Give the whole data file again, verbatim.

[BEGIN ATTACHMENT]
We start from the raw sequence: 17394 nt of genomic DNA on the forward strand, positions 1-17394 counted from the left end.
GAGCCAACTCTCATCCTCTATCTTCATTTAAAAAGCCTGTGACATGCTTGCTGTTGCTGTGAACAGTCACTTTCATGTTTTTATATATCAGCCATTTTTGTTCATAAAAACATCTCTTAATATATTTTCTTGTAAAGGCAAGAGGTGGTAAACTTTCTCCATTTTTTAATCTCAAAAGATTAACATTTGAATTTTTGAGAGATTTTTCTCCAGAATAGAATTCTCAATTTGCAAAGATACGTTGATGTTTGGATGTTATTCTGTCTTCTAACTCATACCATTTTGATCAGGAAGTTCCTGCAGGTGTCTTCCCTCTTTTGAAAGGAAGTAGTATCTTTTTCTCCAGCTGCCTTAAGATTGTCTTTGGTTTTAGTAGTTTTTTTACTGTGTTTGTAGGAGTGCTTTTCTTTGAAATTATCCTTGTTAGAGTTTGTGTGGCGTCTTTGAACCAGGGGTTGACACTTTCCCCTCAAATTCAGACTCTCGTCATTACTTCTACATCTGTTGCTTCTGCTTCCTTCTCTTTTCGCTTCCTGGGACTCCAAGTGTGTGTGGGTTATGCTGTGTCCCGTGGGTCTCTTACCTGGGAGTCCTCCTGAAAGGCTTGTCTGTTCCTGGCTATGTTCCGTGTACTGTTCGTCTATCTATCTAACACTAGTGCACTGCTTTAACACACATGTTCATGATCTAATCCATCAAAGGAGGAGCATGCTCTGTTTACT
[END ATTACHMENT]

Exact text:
We start from the raw sequence: 17394 nt of genomic DNA on the forward strand, positions 1-17394 counted from the left end.
GAGCCAACTCTCATCCTCTATCTTCATTTAAAAAGCCTGTGACATGCTTGCTGTTGCTGTGAACAGTCACTTTCATGTTTTTATATATCAGCCATTTTTGTTCATAAAAACATCTCTTAATATATTTTCTTGTAAAGGCAAGAGGTGGTAAACTTTCTCCATTTTTTAATCTCAAAAGATTAACATTTGAATTTTTGAGAGATTTTTCTCCAGAATAGAATTCTCAATTTGCAAAGATACGTTGATGTTTGGATGTTATTCTGTCTTCTAACTCATACCATTTTGATCAGGAAGTTCCTGCAGGTGTCTTCCCTCTTTTGAAAGGAAGTAGTATCTTTTTCTCCAGCTGCCTTAAGATTGTCTTTGGTTTTAGTAGTTTTTTTACTGTGTTTGTAGGAGTGCTTTTCTTTGAAATTATCCTTGTTAGAGTTTGTGTGGCGTCTTTGAACCAGGGGTTGACACTTTCCCCTCAAATTCAGACTCTCGTCATTACTTCTACATCTGTTGCTTCTGCTTCCTTCTCTTTTCGCTTCCTGGGACTCCAAGTGTGTGTGGGTTATGCTGTGTCCCGTGGGTCTCTTACCTGGGAGTCCTCCTGAAAGGCTTGTCTGTTCCTGGCTATGTTCCGTGTACTGTTCGTCTATCTATCTAACACTAGTGCACTGCTTTAACACACATGTTCATGATCTAATCCATCAAAGGAGGAGCATGCTCTGTTTACT